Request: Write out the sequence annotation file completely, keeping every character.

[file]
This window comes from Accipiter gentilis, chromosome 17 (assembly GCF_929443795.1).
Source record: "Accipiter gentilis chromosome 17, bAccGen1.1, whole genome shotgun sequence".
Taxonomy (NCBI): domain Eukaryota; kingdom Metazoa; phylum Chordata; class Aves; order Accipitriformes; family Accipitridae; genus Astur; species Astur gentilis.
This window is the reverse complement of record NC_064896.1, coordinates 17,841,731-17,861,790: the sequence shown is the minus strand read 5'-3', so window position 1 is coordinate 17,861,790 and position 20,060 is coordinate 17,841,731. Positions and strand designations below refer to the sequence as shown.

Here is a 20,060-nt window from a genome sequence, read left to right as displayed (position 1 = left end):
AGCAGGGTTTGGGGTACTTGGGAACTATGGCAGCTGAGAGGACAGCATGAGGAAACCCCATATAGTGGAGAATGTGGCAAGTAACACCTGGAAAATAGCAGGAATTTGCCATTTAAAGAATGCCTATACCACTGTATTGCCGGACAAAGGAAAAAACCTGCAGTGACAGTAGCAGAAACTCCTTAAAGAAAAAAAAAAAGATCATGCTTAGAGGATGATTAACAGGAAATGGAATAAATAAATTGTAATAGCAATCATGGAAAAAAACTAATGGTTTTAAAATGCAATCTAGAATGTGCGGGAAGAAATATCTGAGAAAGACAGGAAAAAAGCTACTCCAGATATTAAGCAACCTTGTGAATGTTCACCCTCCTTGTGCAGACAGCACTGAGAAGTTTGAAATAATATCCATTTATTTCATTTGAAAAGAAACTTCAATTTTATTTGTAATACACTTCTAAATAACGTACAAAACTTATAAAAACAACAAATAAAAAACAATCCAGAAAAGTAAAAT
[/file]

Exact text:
This window comes from Accipiter gentilis, chromosome 17 (assembly GCF_929443795.1).
Source record: "Accipiter gentilis chromosome 17, bAccGen1.1, whole genome shotgun sequence".
Taxonomy (NCBI): domain Eukaryota; kingdom Metazoa; phylum Chordata; class Aves; order Accipitriformes; family Accipitridae; genus Astur; species Astur gentilis.
This window is the reverse complement of record NC_064896.1, coordinates 17,841,731-17,861,790: the sequence shown is the minus strand read 5'-3', so window position 1 is coordinate 17,861,790 and position 20,060 is coordinate 17,841,731. Positions and strand designations below refer to the sequence as shown.

Here is a 20,060-nt window from a genome sequence, read left to right as displayed (position 1 = left end):
AGCAGGGTTTGGGGTACTTGGGAACTATGGCAGCTGAGAGGACAGCATGAGGAAACCCCATATAGTGGAGAATGTGGCAAGTAACACCTGGAAAATAGCAGGAATTTGCCATTTAAAGAATGCCTATACCACTGTATTGCCGGACAAAGGAAAAAACCTGCAGTGACAGTAGCAGAAACTCCTTAAAGAAAAAAAAAAAGATCATGCTTAGAGGATGATTAACAGGAAATGGAATAAATAAATTGTAATAGCAATCATGGAAAAAAACTAATGGTTTTAAAATGCAATCTAGAATGTGCGGGAAGAAATATCTGAGAAAGACAGGAAAAAAGCTACTCCAGATATTAAGCAACCTTGTGAATGTTCACCCTCCTTGTGCAGACAGCACTGAGAAGTTTGAAATAATATCCATTTATTTCATTTGAAAAGAAACTTCAATTTTATTTGTAATACACTTCTAAATAACGTACAAAACTTATAAAAACAACAAATAAAAAACAATCCAGAAAAGTAAAAT